Photography on the final images is by Liz Daly, a San Francisco based photographer
Hey guys! I’m back with another blank canvas tutorial. This is a series where we experiment with all kinds of fun ways to decorate a canvas tote. So far we’ve made a pool tote, neon polka dot tote, and book tote. Today we’re making an image transfer tote. Have you ever done an image transfer onto fabric before? It was my first time and I’ll definitely be trying it again. So cool!
Keep reading for the full tutorial on making this photo transfer tote!
I used this Liquitex Gloss. It works for a lot of photo transfer projects. I found an image in an old vintage Sunday Post magazine we had. I knew that the end result would be kind of worn looking so I wanted something that looked vintage to begin with. Everything is reversed when you do an image transfer to I had to do a little work on the text so it wouldn’t be reversed-I scanned it in and then printed it out. When I used printer paper, as opposed to magazine paper, the transfer didn’t work as well, FYI.
1. Cut out your image from a magazine. You can also use an image. Just don’t print it with a home ink jet printer, it won’t work as well. Take it to a copy shop and get it copied there- but not photo paper!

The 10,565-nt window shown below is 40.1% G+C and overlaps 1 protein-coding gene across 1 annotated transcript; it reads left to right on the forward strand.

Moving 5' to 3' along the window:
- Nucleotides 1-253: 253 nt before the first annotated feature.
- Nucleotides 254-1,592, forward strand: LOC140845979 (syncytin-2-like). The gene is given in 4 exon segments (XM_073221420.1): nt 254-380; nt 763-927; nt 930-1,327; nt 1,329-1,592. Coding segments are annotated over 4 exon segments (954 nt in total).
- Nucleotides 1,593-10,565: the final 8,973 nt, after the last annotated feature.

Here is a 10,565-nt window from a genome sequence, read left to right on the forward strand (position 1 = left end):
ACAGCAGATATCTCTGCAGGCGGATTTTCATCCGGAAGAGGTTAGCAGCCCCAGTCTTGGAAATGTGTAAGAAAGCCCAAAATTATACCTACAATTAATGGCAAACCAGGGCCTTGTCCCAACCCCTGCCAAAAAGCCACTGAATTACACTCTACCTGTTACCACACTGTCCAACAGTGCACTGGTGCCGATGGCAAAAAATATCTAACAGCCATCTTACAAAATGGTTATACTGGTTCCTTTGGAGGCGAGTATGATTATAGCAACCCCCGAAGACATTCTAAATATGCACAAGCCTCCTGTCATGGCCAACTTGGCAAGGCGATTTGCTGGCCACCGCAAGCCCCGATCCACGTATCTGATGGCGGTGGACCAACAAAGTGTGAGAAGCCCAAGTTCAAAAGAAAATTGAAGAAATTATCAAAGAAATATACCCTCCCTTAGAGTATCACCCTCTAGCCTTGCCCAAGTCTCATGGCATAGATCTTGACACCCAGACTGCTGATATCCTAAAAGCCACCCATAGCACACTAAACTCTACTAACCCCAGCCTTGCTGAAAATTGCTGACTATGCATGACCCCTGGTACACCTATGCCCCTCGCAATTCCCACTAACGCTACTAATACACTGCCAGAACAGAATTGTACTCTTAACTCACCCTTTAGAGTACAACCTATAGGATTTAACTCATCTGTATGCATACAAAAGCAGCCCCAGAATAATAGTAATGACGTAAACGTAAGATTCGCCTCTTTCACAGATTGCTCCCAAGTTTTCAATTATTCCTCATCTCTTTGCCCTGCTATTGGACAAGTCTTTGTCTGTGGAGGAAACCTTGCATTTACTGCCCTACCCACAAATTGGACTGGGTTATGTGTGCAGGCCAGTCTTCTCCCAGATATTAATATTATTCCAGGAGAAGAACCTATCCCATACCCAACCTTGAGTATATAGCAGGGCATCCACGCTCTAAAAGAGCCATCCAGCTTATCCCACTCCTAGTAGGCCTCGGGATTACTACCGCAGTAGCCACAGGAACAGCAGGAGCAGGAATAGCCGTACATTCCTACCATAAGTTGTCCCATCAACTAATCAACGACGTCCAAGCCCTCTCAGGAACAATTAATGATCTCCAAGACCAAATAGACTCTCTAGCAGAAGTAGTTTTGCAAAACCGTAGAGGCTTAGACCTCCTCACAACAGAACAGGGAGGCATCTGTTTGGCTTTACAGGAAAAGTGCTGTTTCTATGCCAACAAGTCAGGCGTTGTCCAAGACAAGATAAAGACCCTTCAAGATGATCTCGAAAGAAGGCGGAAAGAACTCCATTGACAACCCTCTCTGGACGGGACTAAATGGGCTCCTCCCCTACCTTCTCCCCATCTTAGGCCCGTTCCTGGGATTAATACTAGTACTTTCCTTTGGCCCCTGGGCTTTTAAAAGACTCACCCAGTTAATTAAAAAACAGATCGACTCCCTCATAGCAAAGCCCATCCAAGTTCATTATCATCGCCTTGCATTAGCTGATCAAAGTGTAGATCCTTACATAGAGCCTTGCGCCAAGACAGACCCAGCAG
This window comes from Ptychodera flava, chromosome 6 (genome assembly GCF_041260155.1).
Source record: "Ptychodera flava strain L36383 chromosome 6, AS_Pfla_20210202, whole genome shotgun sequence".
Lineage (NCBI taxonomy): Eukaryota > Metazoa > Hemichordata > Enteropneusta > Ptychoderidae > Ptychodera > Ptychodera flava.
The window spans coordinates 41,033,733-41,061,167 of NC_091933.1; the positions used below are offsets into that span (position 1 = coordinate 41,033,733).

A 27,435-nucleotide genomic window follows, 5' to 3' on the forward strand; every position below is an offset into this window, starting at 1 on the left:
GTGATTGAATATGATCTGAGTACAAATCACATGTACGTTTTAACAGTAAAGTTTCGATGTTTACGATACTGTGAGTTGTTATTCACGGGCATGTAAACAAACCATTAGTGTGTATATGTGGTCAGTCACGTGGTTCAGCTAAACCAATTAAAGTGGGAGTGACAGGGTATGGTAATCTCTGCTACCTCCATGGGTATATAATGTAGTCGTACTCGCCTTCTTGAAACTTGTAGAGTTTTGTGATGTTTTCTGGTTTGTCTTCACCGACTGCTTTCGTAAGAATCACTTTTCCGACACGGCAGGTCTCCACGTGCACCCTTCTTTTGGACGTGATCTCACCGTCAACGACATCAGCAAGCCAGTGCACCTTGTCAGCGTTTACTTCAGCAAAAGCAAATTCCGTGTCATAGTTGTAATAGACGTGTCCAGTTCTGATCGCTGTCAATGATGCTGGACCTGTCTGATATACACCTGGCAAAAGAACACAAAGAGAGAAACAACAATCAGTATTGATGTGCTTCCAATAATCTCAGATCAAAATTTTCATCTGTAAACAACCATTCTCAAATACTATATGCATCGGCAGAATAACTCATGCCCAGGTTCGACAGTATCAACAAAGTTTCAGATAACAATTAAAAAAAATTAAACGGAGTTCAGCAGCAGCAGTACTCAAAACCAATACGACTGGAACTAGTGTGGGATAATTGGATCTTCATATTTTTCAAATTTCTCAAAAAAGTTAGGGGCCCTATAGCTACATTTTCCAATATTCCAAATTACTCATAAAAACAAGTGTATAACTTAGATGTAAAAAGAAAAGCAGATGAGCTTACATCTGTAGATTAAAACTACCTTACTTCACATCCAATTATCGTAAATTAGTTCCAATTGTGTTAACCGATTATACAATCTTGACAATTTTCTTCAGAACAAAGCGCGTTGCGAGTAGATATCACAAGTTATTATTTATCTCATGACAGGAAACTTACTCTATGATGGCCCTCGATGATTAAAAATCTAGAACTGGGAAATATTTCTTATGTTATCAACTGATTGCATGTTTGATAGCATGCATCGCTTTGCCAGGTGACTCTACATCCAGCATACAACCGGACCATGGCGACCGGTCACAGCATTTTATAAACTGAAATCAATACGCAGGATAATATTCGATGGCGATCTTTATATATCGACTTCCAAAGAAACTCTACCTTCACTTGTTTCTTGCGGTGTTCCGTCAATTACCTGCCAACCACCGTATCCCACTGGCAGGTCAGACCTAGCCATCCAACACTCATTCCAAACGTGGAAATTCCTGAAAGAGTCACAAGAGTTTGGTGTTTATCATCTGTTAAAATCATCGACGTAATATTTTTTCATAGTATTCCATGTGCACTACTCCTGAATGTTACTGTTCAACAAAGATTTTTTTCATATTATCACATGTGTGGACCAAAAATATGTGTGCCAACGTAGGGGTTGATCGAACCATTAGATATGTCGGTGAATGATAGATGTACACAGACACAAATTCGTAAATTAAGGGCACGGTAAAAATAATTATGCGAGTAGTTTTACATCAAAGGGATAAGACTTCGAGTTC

2. Brush generously with the liquitex gloss until it’s full saturated
3. Place it face down on the canvas bag so the back of the picture is facing you
4. Let it dry overnight. Then working in sections, spray it with water and start brushing/rubbing it until the outer layer comes off and the image starts to come through below. It’s messy, but keep going. I ended up using the end of a foam brush to get a good hard rub.
5. It will look kind of worn when it’s done but that’s part of the look! Some of the image will come off but don’t stress, it’ll look cool and worn when it’s done. Just don’t expect it be to be perfect! It’ll be a little messy and some of the ink rub off onto the edges of the bag so I did a little scrubbing around the edges of the image with a soapy rag afterwards. That helped a lot.
You can cover it with another coat to seal it but I didn’t really find it necessary.
copyright 2013 liz stanley // all rights reserved
Hi there! I'm Liz Stanley. Born and raised a New Yorker, plus a few newlywed years in charming Hoboken, I now live in the fairytale city of San Francisco with my husband and son. This blog is a collection of simple ideas for making your home and life more crafty and stylish. MORE >>>